The Posadas–Encarnación International Train is a 8 km (5.0 mi) commuter rail international service operated between Posadas in Argentina and Encarnación in Paraguay, running on the Urquiza Railway standard gauge tracks. The service was opened in January 2014.[1][3]


Trains are run by private company Casimiro Zbikoski S.A. under an operation agreement with State-owned Operadora Ferroviaria Sociedad del Estado (SOFSE).[1] The train crosses the San Roque González de Santa Cruz Bridge which joins the two countries together and has an average journey time of 10 minutes with a 30-minute frequency.[4]

The current rolling stock consists of two-carriage diesel-hydraulic railcars originally called "Wadloper", built between 1981 and 1983 by German company DÜWAG for the Dutch railway company Nederlandse Spoorwegen,[1] and have a capacity to carry 250 people. Those railcars had been previously used in the binational service Tren de los Pueblos Libres that joined Argentina and Uruguay,[5] having been active only for one year.[6]

With passenger numbers increasing rapidly after the aperture of the service, the Argentine Ministry of the Interior and Transport stated in March 2015 that it may have to evaluate adding more rolling stock and extending the length of the platforms.[2] Customs officials are only present on the Argentine side of the railway, with entry into both countries managed from there.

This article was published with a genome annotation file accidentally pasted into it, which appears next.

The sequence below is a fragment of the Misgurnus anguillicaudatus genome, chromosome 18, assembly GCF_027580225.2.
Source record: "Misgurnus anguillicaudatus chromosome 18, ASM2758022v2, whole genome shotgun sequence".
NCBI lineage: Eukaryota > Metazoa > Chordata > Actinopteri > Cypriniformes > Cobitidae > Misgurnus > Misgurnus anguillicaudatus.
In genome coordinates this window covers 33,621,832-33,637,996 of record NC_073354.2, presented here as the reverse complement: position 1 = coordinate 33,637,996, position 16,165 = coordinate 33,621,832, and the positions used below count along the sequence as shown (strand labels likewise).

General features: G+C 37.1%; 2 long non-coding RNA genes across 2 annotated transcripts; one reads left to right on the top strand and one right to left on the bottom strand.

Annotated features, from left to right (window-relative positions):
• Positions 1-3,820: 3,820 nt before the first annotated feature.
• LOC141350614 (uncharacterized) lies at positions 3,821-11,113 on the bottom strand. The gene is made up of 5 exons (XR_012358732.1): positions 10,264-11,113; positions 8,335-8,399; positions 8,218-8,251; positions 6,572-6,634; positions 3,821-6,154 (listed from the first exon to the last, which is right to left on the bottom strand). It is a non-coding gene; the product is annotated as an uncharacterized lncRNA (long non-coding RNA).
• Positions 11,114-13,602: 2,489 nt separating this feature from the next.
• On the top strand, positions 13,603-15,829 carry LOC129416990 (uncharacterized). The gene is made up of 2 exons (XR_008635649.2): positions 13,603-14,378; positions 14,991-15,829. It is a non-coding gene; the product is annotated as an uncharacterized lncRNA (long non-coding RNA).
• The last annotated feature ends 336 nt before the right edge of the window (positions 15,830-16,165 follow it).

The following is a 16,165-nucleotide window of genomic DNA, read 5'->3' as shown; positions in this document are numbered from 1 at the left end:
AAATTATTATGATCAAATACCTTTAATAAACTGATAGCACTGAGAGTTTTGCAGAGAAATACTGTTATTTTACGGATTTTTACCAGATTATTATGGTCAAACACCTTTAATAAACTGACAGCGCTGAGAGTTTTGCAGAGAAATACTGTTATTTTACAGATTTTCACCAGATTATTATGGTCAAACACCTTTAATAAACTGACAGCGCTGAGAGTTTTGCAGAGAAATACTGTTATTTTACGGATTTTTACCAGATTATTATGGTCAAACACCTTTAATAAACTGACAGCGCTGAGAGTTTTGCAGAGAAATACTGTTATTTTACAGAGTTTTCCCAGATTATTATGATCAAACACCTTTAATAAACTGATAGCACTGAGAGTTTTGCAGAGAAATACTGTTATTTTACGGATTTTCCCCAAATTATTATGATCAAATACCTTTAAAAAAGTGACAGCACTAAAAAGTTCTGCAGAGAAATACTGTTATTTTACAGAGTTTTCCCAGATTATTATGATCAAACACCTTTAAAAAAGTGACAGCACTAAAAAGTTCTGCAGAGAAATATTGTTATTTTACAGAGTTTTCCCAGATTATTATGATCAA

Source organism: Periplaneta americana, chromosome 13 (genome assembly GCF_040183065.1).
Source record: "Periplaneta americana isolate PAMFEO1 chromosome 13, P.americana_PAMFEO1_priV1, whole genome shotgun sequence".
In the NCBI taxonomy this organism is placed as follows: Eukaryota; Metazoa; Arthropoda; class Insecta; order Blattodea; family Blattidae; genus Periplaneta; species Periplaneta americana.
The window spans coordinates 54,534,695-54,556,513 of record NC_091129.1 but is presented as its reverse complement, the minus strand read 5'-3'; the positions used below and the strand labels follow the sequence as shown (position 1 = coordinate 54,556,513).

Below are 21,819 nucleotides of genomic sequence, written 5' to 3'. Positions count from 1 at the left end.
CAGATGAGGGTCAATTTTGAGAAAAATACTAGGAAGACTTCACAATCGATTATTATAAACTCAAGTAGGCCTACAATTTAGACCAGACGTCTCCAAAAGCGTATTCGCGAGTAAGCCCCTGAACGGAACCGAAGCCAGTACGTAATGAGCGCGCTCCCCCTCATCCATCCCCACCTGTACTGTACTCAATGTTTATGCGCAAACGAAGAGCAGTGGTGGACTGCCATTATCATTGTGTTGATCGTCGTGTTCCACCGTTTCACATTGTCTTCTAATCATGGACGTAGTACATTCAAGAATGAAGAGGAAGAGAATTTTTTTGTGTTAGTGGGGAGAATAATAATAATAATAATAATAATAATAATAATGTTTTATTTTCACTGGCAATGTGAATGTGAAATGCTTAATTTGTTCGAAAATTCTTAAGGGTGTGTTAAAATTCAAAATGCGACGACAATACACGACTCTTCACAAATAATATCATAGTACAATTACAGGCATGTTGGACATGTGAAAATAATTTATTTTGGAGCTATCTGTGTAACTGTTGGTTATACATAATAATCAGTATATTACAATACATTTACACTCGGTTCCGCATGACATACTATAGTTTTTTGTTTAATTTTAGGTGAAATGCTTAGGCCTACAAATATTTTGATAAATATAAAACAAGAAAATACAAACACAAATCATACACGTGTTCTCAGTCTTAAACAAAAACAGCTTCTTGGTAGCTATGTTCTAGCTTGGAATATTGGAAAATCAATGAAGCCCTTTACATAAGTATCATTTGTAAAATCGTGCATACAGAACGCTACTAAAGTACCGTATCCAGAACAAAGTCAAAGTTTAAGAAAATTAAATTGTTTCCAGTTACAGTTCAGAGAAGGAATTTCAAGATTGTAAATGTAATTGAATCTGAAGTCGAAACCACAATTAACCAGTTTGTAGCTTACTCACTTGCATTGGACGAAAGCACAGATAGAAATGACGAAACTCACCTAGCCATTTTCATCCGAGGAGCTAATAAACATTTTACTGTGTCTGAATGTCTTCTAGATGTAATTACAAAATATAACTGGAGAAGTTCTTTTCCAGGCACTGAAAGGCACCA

In August 2015, the service was suspended for an unspecified period of time, with no reasons given from both, the concessionaire –Casimiro Zbikoski– and Trenes Argentinos. At the time of the service being suspended, the train had carried 250,000 people within the year.[7] On the other hand, the Government of Paraguay stated that they had no objections to anything related to the service, blaming the Argentine authorities for the suspension of the train.[8] Other versions affirmed that the service could be reestablished the second week in September.[9][7] On 7 September, service resumed as normal, though the three-week interruption had not been explained.[10]


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